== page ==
Antibiotics Administration: Factors to be Considered by Pharmacists


In recent years, health care professionals have been seeing a surge in adverse effects associated with long-term use of antibiotics, as well as abuse, not only in the United States, but around the world.

Antibiotics are used to either eliminate microbes or stunt their growth. They are meant to limit the pathogen attack that is debilitating the host’s systemic function.1-7

In recent years, health care professionals have been seeing a surge in adverse effects associated with long-term use of antibiotics, as well as abuse, not only in the United States, but around the world. This brawl with antibiotics has been happening for some time and is reported based on observed adverse events or clinical studies conducted globally.1-7,9-12

Is the trajectory a sign of highly evolving microbes, due to pattern of regimen we are currently following, or is it due to the influence and contribution of other diseases?

These concerns are yet to be identified and addressed.8,9 However, pharmacists have a key role and responsibility in identifying and addressing factors that could help limit adverse events associated with long-term use of antibiotics.

Some studies have provided evidence that administration of antibiotics like β-lactamase inhibitors, macrolides, and fluoroquinolones is associated with increased incidence of ventricular arrhythmias and cardiovascular deaths.13

One of earliest reported studies on the association between fluoroquinolones and aortic aneurysm and aortic dissection was from Taiwan, based on evidences acquired from 1477 patients.14 Systemic review and meta-analysis studies showed that the role of fluoroquinolones to be a major player in inducing aortopathy, which includes aneurysm and dissection.15

These reports do not mean that only fluoroquinolone are the problem creators. There is also evidences obtained from various other studies claiming that macrolide antibiotics are associated with cardiovascular complications and death.16-18

Some recent reports even demonstrate that elderly women are more prone to cardiovascular events and deaths when administered antibiotics long term.4 This study doesn’t mention the effects of 1 specific class of antibiotics, but rather focused on duration. It also emphasized that irrespective of the class, antibiotics, administered long term could cause cardiovascular events or intensify the cardiovascular risk especially in elderly women population.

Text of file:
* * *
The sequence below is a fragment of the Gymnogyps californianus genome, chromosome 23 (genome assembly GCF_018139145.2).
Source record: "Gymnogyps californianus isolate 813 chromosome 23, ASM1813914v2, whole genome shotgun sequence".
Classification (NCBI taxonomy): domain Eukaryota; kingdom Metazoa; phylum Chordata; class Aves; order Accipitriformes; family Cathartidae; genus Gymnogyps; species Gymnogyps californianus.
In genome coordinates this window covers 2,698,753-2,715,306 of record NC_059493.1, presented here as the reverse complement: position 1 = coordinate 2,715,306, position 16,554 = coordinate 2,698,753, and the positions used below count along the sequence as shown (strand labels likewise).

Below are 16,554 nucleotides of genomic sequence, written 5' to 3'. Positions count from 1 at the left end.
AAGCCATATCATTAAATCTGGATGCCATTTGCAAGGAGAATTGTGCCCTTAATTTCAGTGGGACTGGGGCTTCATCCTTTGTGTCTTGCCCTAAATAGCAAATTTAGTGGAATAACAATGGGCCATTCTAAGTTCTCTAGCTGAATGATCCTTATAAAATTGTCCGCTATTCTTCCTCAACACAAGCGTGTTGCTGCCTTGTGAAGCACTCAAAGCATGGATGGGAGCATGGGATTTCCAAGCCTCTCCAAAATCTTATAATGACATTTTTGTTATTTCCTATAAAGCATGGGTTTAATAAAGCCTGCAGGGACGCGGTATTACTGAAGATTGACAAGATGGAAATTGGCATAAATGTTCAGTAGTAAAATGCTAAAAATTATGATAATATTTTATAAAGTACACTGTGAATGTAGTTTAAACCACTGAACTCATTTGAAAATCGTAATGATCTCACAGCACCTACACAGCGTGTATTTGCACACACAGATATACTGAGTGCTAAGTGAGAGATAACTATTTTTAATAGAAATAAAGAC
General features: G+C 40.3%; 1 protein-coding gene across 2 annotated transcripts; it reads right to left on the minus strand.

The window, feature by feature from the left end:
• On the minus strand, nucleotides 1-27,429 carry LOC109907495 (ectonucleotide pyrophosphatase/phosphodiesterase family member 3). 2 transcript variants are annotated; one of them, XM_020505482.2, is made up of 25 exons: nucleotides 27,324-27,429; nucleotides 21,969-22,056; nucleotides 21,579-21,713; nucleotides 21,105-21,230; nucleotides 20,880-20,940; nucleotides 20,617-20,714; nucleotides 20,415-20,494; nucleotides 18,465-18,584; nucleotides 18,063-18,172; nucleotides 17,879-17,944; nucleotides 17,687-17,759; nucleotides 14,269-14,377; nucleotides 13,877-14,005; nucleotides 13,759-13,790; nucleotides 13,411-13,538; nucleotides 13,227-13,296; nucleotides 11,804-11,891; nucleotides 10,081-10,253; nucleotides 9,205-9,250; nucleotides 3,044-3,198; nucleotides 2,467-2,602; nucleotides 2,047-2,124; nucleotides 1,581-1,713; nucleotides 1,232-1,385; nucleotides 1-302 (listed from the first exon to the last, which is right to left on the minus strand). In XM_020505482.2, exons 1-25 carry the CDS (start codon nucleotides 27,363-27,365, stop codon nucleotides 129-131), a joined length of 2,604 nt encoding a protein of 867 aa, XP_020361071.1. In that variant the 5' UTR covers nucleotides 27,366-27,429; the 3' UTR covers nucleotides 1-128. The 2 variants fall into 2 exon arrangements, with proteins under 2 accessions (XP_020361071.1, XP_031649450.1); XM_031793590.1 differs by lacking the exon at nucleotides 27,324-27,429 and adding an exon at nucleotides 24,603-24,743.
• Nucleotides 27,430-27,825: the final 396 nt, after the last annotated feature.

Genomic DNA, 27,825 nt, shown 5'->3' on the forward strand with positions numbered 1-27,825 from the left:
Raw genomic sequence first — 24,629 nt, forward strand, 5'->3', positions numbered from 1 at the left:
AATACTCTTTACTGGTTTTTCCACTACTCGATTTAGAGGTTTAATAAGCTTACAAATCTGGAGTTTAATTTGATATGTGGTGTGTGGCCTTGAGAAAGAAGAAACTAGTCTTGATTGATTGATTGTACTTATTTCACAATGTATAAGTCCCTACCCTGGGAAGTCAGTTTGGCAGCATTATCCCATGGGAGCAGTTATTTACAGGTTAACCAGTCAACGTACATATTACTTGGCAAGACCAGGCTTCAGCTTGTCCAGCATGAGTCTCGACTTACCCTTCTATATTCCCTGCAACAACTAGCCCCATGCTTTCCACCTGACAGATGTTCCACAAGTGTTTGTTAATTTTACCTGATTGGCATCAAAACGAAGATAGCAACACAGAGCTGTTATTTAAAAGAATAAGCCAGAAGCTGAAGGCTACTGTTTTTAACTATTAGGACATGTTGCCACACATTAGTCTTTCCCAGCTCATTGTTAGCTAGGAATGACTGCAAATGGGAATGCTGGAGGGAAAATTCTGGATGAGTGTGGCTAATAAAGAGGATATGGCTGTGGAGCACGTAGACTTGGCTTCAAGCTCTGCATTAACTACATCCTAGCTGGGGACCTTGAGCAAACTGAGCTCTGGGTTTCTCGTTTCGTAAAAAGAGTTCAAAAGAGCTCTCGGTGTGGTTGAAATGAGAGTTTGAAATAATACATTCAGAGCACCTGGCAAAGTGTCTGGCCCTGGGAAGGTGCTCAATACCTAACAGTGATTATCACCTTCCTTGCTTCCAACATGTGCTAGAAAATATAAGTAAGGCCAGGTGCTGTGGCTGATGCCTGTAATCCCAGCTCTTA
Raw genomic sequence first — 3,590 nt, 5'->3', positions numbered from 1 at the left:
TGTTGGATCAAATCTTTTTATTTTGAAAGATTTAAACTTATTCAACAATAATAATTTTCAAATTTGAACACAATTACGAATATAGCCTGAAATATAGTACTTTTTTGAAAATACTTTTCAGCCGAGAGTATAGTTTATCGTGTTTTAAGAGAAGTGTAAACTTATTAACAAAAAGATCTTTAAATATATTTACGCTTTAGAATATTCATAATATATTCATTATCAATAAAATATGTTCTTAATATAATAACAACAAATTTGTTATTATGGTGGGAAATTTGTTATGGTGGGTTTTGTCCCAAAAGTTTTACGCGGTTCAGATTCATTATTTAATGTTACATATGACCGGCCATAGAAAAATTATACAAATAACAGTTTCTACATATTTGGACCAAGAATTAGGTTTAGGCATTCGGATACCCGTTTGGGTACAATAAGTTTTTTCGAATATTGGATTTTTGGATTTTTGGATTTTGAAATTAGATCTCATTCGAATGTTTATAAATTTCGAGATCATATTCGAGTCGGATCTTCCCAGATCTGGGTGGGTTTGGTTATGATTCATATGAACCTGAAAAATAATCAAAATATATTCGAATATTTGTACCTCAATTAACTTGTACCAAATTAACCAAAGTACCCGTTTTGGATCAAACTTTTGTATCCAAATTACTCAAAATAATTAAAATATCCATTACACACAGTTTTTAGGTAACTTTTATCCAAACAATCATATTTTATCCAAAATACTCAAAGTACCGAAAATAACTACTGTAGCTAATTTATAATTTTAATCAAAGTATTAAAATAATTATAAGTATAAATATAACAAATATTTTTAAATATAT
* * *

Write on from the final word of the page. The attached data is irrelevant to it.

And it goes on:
Even though the focus was on the effects of antibiotics, some of these studies also mention that the underlying infection can also debilitate the cardiovascular function which could be directly or indirectly contributing towards this risk.

In December 2018, FDA issued a warning on fluoroquinolone antibiotic use, stating that this class causes rare but serious adverse events, like aortic tear or rupture ultimately leading to bleeding and death.19,20

Pharmacists have a major role and responsibility in following the drug regimen for patients suffering from infections to make sure that the patients don’t succumb to infections, but at the same time, do not pay the penalties for administering antibiotics.

A stringent evaluation and follow up on the dose, duration and frequency of antibiotic administration should be exercised by pharmacists with consideration for the age, gender, disease background, and health history of each patient. In this way, we will be able to depose the number of severe adverse effects seen with the use of antibiotics.


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  • Garcia-Basteiro AL, Saavedra B, Cobelens F. The Good, the Bad and the Ugly of the Next-Generation Xpert Mtb/Rif((R)) Ultra Test for Tuberculosis Diagnosis. Arch Bronconeumol. 2017;53(12):665-6. Epub 2017/07/15. doi: 10.1016/j.arbres.2017.05.023. PubMed PMID: 28705388.
  • Chou HW, Wang JL, Chang CH, Lai CL, Lai MS, Chan KA. Risks of cardiac arrhythmia and mortality among patients using new-generation macrolides, fluoroquinolones, and beta-lactam/beta-lactamase inhibitors: a Taiwanese nationwide study. Clin Infect Dis. 2015;60(4):566-77. Epub 2014/11/20. doi: 10.1093/cid/ciu914. PubMed PMID: 25409476.
  • Lee CC, Lee MT, Chen YS, et al. Risk of Aortic Dissection and Aortic Aneurysm in Patients Taking Oral Fluoroquinolone. JAMA Intern Med. 2015;175(11):1839-47. Epub 2015/10/06. doi: 10.1001/jamainternmed.2015.5389. PubMed PMID: 26436523.
  • Noman AT, Qazi AH, Alqasrawi M, et al. Fluoroquinolones and the risk of aortopathy: A systematic review and meta-analysis. Int J Cardiol. 2019;274:299-302. Epub 2018/10/13. doi: 10.1016/j.ijcard.2018.09.067. PubMed PMID: 30309682.
  • Cheng YJ, Nie XY, Chen XM, et al. The Role of Macrolide Antibiotics in Increasing Cardiovascular Risk. J Am Coll Cardiol. 2015;66(20):2173-84. Epub 2015/11/14. doi: 10.1016/j.jacc.2015.09.029. PubMed PMID: 26564594.
  • Kang J, Kim YJ, Shim TS, Jo KW. Risk for cardiovascular disease in patients with nontuberculous mycobacteria treated with macrolide. J Thorac Dis. 2018;10(10):5784-95. Epub 2018/12/07. doi: 10.21037/jtd.2018.09.145. PubMed PMID: 30505486; PMCID: PMC6236155.
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  • Meng L, Huang J, Jia Y, Huang H, Qiu F, Sun S. Assessing fluoroquinolone-associated aortic aneurysm and dissection: Data mining of the public version of the FDA adverse event reporting system. Int J Clin Pract. 2019:e13331. Epub 2019/02/28. doi: 10.1111/ijcp.13331. PubMed PMID: 30809871.
  • FDA warns about increased risk of ruptures or tears in the aorta blood vessel with fluoroquinolone antibiotics in certain patients [safety announcement]. Silver Spring, MD; December 20, 2018: FDA website. Accessed August 2019.

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